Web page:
I would strongly recommend reading Jeff Jacoby's magnificent column in The Boston Globe today on The Muslim Brotherhood.
When you consider the effort being made to minimize the influence of the Muslim Brotherhood in Egypt by the likes of Stephen Walt, Tariq Ramadan and, perhaps most notably, Mohammed ElBaradei; Jacoby's words shatter any illusion of moderation or prudence or efficacy for liberal democracy as we understand it on the part of the Muslim Brotherhood:
If Egypt is to have any hope of a transition to a genuine constitutional democracy, the Muslim Brotherhood must not be treated as a legitimate democratic partner. For more than 80 years, it has been a fervent exponent of Islamic, not secular, rule; of clerical, not democratic, sovereignty. Its credo could hardly be more explicit, or more antidemocratic: "Allah is our objective. The Prophet is our leader. The Koran is our law. Jihad is our way. Dying in the way of Allah is our highest hope.''
The Muslim Brotherhood's supreme leader has publicly called for raising young "mujaheddin'' - holy warriors - "who love to die as much as others love to live and who can perform their duty towards their God, themselves and homeland.'' This week, senior Brotherhood figure Kamal al-Halbavi said his wish for Egypt is "a good government like the Iranian government, and a good president like Mr. Ahmadinejad, who is very brave.''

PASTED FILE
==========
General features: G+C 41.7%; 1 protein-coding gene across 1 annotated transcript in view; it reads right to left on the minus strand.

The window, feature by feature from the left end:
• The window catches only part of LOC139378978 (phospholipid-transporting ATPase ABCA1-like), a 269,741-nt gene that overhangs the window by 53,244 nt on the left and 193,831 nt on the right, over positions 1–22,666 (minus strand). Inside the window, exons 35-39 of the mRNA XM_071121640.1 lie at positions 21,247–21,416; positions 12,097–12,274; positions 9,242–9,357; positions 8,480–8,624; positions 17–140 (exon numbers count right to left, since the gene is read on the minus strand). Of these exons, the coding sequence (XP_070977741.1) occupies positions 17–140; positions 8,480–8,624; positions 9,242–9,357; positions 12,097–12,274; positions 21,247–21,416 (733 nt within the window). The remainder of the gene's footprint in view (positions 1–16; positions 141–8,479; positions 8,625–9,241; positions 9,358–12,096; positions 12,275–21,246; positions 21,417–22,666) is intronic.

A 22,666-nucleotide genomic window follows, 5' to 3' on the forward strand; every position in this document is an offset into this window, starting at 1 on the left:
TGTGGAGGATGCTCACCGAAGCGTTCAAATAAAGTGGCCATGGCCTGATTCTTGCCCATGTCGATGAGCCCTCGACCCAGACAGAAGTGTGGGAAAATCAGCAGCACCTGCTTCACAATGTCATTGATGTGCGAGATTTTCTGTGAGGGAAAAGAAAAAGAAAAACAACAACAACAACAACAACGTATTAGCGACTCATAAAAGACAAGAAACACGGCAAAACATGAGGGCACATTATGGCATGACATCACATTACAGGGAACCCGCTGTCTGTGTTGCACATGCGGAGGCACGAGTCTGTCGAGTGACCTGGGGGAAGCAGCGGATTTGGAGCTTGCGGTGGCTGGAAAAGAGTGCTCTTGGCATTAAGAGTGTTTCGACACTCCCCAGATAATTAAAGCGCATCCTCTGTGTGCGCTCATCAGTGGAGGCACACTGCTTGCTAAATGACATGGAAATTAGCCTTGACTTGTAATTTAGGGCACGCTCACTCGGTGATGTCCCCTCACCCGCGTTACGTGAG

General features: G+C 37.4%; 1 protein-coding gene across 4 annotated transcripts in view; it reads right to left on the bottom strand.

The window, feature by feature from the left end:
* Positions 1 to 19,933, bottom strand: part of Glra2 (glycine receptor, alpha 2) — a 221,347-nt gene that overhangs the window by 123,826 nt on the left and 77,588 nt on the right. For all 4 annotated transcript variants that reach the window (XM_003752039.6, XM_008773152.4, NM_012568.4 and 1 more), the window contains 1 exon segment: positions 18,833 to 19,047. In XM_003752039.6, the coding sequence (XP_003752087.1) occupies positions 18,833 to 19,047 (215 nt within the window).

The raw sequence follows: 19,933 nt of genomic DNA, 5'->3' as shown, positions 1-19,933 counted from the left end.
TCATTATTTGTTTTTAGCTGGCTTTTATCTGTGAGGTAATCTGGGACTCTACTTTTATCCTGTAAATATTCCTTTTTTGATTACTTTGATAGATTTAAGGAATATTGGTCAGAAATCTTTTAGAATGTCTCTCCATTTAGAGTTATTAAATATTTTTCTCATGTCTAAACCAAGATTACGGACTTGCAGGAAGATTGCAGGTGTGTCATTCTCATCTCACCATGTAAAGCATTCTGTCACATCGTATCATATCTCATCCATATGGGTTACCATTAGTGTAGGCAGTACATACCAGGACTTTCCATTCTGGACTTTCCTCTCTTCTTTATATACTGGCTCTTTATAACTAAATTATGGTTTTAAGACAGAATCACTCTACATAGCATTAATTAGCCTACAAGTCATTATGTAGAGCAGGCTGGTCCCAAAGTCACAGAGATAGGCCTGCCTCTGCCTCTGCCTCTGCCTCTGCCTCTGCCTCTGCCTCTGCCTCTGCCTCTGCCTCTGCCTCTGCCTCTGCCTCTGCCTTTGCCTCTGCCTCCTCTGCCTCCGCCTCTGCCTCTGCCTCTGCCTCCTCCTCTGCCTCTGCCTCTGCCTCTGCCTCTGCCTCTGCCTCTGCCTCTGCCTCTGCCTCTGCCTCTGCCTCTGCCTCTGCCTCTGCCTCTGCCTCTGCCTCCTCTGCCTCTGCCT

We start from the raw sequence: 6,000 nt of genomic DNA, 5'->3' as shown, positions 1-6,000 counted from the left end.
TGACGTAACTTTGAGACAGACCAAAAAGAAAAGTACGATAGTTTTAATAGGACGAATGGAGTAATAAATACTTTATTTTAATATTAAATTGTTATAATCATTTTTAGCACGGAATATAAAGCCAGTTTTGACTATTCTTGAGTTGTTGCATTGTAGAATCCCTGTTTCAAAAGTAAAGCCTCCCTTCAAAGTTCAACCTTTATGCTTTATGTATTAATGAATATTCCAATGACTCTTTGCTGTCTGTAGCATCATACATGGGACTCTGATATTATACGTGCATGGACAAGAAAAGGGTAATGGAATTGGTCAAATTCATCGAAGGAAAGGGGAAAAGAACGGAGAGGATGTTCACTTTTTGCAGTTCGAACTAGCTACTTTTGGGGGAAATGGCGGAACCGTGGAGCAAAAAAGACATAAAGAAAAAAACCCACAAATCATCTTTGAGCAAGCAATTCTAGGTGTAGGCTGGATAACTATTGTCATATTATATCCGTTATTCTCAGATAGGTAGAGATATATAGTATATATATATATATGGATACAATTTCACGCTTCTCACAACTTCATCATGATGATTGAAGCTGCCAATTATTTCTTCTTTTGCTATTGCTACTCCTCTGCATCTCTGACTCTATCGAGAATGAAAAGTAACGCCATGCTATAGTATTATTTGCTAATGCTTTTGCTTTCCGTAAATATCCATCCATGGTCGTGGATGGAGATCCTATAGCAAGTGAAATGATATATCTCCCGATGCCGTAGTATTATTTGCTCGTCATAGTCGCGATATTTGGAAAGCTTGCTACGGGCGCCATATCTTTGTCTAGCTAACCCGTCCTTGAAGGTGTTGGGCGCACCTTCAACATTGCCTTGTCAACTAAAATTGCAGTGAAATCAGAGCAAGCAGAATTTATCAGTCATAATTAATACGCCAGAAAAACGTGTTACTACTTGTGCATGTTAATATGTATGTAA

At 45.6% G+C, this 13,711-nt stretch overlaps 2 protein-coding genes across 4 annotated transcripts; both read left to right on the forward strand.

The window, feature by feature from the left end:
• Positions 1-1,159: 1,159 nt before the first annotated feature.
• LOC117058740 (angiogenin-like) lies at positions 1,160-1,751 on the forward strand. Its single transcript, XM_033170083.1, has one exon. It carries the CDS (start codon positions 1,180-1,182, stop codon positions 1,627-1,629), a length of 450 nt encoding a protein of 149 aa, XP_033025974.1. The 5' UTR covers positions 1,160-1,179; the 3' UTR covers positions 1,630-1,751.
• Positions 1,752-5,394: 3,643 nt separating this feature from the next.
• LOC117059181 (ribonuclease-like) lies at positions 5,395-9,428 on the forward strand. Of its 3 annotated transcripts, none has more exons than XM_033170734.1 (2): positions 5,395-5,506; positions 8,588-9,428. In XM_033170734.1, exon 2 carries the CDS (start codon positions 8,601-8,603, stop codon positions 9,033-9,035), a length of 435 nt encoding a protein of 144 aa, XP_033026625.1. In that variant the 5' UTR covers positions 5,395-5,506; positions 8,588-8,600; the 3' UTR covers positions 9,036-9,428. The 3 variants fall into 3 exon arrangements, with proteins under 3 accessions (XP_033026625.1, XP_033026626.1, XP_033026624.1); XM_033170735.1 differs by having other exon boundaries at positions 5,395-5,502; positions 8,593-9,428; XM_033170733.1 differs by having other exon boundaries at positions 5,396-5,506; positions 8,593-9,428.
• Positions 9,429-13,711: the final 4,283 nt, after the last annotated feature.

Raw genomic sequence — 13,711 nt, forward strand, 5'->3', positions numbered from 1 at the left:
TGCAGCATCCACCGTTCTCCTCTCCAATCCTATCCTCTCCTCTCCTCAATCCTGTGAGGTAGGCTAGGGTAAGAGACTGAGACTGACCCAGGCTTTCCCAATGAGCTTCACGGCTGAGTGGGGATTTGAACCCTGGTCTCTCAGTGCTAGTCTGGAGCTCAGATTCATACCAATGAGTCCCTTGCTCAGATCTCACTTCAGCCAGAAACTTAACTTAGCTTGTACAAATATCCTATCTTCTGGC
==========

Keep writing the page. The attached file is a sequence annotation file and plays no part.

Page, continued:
Democracy is flexible, but even in the best of circumstances it is incompatible with religious totalitarianism. What the Muslim Brotherhood seeks is the very antithesis of democratic pluralism and a free civil society. Egypt's friends must say so, clearly and emphatically.
For those of you who are eager to see Mubarak leave office immediately please be careful for what you wish because you just might get it.
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